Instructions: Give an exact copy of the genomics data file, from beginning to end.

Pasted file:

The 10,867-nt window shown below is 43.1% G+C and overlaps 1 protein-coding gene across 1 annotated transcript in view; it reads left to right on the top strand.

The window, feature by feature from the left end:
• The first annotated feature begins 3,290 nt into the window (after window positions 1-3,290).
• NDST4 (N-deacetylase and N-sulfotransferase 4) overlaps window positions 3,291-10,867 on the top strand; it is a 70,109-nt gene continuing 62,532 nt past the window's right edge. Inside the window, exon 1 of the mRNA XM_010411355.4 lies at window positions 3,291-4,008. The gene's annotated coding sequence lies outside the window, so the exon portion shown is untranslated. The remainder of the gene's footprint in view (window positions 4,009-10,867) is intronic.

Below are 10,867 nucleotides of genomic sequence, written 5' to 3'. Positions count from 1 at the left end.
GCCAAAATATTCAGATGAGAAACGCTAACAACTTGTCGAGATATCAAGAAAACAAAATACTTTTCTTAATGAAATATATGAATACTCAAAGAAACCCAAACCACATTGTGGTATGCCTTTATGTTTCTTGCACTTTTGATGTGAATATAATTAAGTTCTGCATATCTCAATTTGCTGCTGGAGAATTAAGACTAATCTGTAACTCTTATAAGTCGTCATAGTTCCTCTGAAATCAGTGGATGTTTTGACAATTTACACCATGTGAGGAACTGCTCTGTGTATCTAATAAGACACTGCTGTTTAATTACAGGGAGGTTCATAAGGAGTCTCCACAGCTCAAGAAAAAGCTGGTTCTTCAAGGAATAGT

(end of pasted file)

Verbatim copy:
The 10,867-nt window shown below is 43.1% G+C and overlaps 1 protein-coding gene across 1 annotated transcript in view; it reads left to right on the top strand.

The window, feature by feature from the left end:
• The first annotated feature begins 3,290 nt into the window (after window positions 1-3,290).
• NDST4 (N-deacetylase and N-sulfotransferase 4) overlaps window positions 3,291-10,867 on the top strand; it is a 70,109-nt gene continuing 62,532 nt past the window's right edge. Inside the window, exon 1 of the mRNA XM_010411355.4 lies at window positions 3,291-4,008. The gene's annotated coding sequence lies outside the window, so the exon portion shown is untranslated. The remainder of the gene's footprint in view (window positions 4,009-10,867) is intronic.

Below are 10,867 nucleotides of genomic sequence, written 5' to 3'. Positions count from 1 at the left end.
GCCAAAATATTCAGATGAGAAACGCTAACAACTTGTCGAGATATCAAGAAAACAAAATACTTTTCTTAATGAAATATATGAATACTCAAAGAAACCCAAACCACATTGTGGTATGCCTTTATGTTTCTTGCACTTTTGATGTGAATATAATTAAGTTCTGCATATCTCAATTTGCTGCTGGAGAATTAAGACTAATCTGTAACTCTTATAAGTCGTCATAGTTCCTCTGAAATCAGTGGATGTTTTGACAATTTACACCATGTGAGGAACTGCTCTGTGTATCTAATAAGACACTGCTGTTTAATTACAGGGAGGTTCATAAGGAGTCTCCACAGCTCAAGAAAAAGCTGGTTCTTCAAGGAATAGT